This all ended up doing a disservice to the actors, who look like they are being swallowed up by the darkness. While writing is undeniably important in these types of works, the way the visuals come together is what separates it all from other stories. When it’s assembled well, it makes for a dynamic work of art that can get you swept up in the world. It can make you feel like you are really there with Rhaenyra and Daemon, witnessing them experience a transformative moment in their lives. However, when one is noticing the poor lighting and having to squint to take in the people on screen, then it is already too late. The magic is then broken as the artifice takes hold of the story and won’t let go. Whatever sense of tension or suspense carried through the show becomes hamstrung as a result. Even when the closing scenes the two characters share are more visible, it only makes the baffling ones that preceded it all the more noticeable. Even a scene where a character rides a dragon for the first time, which should be thrilling and exciting, instead falls oddly flat. For these big moments to be rendered banal and lifeless is one of the most disappointing developments in the show thus far.

There are certainly any number of explanations for why all this happened. It may even be an intentional choice, but it is a poor one. In the episode recap from the creators and cast after, they discussed how the chemistry between Rhaenyra and Daemon was most important. While that certainly is great in theory, it wasn’t received in execution — not as well as it should be when we are just trying to make sense of the malaise of visuals being poorly displayed. A production like this is certainly difficult with many moving parts, and all of this is not meant to say this is a death blow for the season. In many ways, “Driftmark” was quite daring and engaging. It just required overlooking the way much of it was presented. Vibrant, visual storytelling that devotes the proper attention to making sure viewers can appreciate all that is playing out before them will never not be crucial to House of the Dragon, and one can only hope this episode represents an unfortunate misstep that will be remedied in the weeks ahead.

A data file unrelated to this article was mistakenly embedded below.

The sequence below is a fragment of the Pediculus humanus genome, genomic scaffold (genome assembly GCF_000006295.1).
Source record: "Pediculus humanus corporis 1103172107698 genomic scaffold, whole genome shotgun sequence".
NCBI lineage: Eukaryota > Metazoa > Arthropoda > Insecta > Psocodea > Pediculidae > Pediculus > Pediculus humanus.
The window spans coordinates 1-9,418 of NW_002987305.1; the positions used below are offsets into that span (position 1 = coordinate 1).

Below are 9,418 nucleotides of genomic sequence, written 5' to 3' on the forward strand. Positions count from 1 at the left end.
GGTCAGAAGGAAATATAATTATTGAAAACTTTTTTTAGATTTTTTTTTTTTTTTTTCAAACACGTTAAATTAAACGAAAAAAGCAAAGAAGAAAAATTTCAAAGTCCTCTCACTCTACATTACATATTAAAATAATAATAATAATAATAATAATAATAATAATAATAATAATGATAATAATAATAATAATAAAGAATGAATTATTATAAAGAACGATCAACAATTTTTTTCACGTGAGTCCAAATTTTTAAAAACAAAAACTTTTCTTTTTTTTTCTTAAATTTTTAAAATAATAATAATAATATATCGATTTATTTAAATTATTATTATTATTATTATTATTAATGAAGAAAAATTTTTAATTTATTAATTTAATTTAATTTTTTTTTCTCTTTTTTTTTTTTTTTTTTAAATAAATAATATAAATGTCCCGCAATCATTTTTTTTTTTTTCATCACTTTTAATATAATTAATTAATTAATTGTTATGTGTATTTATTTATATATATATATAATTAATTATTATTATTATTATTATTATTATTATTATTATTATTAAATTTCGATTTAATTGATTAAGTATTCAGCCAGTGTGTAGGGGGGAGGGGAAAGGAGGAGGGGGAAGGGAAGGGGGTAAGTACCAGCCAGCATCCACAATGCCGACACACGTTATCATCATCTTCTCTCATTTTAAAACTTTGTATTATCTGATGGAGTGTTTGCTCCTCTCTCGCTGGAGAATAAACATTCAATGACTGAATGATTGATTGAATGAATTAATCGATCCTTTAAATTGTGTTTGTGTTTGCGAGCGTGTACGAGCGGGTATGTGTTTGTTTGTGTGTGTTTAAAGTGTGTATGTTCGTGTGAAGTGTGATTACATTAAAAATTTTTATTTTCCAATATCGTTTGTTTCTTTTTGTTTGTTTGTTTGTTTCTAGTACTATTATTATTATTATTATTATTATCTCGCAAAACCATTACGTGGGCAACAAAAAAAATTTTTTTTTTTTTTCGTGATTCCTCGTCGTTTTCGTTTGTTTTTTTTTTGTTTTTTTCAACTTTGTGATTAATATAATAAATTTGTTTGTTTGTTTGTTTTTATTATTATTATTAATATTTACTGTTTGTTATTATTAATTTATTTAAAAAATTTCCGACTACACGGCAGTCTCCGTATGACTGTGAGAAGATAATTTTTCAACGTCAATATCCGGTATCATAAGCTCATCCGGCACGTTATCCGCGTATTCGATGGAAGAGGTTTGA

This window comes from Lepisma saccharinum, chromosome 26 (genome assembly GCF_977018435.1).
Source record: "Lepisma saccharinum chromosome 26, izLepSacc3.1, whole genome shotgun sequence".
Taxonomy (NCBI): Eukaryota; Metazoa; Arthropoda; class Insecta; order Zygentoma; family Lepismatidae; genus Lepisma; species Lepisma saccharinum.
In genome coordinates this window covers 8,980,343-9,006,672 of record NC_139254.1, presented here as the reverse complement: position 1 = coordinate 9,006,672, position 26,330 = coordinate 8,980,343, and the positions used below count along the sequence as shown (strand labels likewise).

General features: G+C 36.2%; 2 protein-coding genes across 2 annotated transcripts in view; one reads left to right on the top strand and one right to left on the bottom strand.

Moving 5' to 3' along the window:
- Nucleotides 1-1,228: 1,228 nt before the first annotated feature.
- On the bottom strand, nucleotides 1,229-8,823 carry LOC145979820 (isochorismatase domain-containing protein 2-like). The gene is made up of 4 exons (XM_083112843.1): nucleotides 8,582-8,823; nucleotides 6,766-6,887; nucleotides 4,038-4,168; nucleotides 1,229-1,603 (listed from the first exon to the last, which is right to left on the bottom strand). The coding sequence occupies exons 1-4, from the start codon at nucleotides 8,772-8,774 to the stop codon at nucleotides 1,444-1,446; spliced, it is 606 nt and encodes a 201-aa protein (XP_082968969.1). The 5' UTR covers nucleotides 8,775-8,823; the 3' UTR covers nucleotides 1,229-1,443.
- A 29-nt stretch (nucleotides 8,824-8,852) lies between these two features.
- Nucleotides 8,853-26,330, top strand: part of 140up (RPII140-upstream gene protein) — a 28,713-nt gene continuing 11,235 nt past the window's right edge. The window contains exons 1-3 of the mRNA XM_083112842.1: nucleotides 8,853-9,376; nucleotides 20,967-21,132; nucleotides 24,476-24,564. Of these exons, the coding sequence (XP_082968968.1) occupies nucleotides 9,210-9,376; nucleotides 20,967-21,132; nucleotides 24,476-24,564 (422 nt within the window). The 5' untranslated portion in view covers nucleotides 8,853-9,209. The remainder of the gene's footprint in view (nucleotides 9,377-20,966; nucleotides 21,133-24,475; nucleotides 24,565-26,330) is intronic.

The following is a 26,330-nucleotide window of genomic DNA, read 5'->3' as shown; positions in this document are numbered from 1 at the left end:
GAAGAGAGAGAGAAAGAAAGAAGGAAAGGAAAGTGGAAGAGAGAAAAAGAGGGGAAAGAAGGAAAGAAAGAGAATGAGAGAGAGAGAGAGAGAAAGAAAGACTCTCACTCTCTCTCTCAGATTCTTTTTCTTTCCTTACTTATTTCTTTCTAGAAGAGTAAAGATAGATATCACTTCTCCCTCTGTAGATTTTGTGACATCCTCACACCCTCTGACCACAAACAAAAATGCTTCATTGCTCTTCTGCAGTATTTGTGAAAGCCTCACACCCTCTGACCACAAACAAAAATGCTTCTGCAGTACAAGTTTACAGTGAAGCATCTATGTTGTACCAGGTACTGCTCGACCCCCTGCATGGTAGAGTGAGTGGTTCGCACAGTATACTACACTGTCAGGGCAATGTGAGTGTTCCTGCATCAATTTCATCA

Source link

Leave a Comment